YouTube has video of Ron Paul as a libertarian candidate in 1988 in various shouting matches on the Morton Downey Jr. Show. Here are the three parts: 1,2,3. I have admiration for someone that goes into such a hostile environment like that and puts his ideas on the table, although I doubt the technique’s effectiveness. There seems to have a video edit for part one calling Morton Downey Jr. a dumbass, which is a tad unfortunately, since I would rather that the source material would just stand by itself.
As for the actual content, behind the shouting and noise, is a fundamental choice. Would we rather have a society where people have more freedom, but we place a greater onus on them making “good” decisions? Or would we rather use the government’s monopoly on violence to take away some freedoms to ensure a greater security to the society as a whole?
In the libertarian view, we have greater freedom. Recreational drug use becomes legal however, there will be an increase in societal ills, such as drug addiction and driving under the influence. However, other expenses go away such as incarceration for non-violent drug offenders, some military operations in foreign countries, and the inherent problems anytime there are laws over what people are essentially doing to their own bodies.
To gain perspective on the current state of the drug war, we can look at one of Morton Downey Jr. rhetorical statements where he tries to put the visceral image of a president doing cocaine in the White House. Although, it should be noted that our current president George W. Bush has, conspicuously, never denied using cocaine or marijuana during his youth. This is short of Downey’s dis-utopia, but I’m not sure that Ron Paul has ever done cocaine. But, in the current state of the world, we have a President who, very likely, has.
One concern is that once drugs become legal, there will be massive marketing pushes to addict people (just like cigarettes). Basically, to convince people to go against rational self-interest, and become a serf to a drug company. Invariably, these techniques will be effective, since marketing is famous for its ability to get people to go against rational self-interest, although it sometimes flatly means lying, or at the very least misleading. However, as a matter of public policy we should understand that one of the consequences would be building machines to perpetuate and increase societal ills.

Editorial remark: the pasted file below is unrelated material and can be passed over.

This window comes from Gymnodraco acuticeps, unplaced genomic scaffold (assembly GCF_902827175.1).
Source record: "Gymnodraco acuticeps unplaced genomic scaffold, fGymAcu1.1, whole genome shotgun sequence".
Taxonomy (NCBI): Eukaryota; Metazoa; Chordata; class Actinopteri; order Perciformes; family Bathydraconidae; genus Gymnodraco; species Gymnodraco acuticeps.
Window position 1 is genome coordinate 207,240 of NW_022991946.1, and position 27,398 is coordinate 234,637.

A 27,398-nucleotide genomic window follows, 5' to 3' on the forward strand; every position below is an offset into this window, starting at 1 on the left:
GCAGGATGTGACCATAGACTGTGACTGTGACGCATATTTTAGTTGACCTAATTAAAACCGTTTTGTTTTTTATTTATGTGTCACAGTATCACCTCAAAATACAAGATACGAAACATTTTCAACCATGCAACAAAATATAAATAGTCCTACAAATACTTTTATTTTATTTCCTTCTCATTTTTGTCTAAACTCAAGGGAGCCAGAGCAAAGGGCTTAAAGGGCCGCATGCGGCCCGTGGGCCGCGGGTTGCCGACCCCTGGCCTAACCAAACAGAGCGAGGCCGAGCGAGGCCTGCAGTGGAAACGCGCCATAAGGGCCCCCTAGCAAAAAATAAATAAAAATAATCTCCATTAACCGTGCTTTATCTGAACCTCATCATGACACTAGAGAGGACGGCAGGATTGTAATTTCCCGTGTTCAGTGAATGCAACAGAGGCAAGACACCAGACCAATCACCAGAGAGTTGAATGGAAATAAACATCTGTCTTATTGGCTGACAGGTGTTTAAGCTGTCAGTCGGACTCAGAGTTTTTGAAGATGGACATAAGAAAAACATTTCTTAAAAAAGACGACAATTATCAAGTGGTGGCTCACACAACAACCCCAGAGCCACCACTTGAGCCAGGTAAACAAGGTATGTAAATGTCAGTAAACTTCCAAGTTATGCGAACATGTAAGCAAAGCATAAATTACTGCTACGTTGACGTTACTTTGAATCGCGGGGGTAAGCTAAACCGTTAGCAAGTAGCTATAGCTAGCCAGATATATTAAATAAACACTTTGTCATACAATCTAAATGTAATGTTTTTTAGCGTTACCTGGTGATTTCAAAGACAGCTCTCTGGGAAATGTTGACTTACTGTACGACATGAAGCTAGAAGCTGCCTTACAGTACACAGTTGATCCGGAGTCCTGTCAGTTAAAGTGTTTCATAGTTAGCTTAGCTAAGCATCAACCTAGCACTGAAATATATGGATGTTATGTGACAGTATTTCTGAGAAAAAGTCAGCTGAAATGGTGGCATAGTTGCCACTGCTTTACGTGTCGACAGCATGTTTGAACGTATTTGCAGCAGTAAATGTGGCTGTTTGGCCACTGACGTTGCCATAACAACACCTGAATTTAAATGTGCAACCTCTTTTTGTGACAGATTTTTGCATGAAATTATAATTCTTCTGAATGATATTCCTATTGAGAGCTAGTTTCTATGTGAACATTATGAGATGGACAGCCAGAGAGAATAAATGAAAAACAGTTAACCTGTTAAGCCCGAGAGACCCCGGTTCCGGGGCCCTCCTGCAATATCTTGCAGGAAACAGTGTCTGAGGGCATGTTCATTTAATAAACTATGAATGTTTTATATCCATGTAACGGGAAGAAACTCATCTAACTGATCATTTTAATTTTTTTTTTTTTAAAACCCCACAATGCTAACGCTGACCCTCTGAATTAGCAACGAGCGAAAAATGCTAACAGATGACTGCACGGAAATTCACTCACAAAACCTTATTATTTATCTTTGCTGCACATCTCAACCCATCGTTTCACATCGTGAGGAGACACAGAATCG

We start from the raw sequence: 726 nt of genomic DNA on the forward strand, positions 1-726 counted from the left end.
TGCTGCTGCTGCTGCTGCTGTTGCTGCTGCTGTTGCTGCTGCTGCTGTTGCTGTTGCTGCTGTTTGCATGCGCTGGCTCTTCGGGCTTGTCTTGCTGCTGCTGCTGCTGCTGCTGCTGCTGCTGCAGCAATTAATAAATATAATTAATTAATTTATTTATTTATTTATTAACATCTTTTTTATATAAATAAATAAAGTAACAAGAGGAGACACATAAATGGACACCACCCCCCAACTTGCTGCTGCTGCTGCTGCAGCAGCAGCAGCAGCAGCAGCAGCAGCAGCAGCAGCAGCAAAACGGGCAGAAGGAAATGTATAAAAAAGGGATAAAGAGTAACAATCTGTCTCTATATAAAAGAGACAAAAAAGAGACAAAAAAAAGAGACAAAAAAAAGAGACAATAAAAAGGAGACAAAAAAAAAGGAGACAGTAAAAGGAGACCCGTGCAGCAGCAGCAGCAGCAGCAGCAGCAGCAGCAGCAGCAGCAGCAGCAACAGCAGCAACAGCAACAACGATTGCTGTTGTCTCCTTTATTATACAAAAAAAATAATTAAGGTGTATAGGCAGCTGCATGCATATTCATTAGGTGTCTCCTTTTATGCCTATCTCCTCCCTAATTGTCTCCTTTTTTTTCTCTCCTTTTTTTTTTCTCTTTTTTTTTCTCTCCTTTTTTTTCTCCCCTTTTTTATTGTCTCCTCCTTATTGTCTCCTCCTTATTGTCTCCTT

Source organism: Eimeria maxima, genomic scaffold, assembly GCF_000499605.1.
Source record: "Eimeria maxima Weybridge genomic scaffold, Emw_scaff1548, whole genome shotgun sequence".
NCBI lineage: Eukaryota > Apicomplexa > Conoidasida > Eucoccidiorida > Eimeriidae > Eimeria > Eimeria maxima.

However, this could be combated through regulation. A system could be put in place where you would need a recreational drug use license, which could be revoked on evidence of abuse or misconduct. In fact, a recreational drug use license would allow the society to leverage proceeds from more legitimate forms of the drug trade towards fighting the social ills, rather than trying to tyrannically impose a ban on all use.
On a separate issue, I find it fascinating that the word surrender was used in the context to the War on Drugs. I wonder if part of the political appeal of declaring War on “something” (poverty, drugs, terrorism, etc.), is that any discourse which advocates a change in public policy can instantly be labeled as defeatist or a surrender. I find it odd that the woman in the beret seemed to be for escalation, as if we had not even begun to fight the war on drugs. I can’t imagine the state of her understanding of economics. Nor, did I like the focus on military policy to change the economics of supply without more effort to curb demand in the States.
Ultimately, I find advocation of aggressive drug policies abroad a simple excuse for an aggressive foreign policy, and I find the conventional wisdom of increasing penalties for drug related crimes ultimately unjust and costly. I’m not saying that the libertarian view is necessarily the correct one, but Ron Paul certainly had a better understanding of where the larger problems were.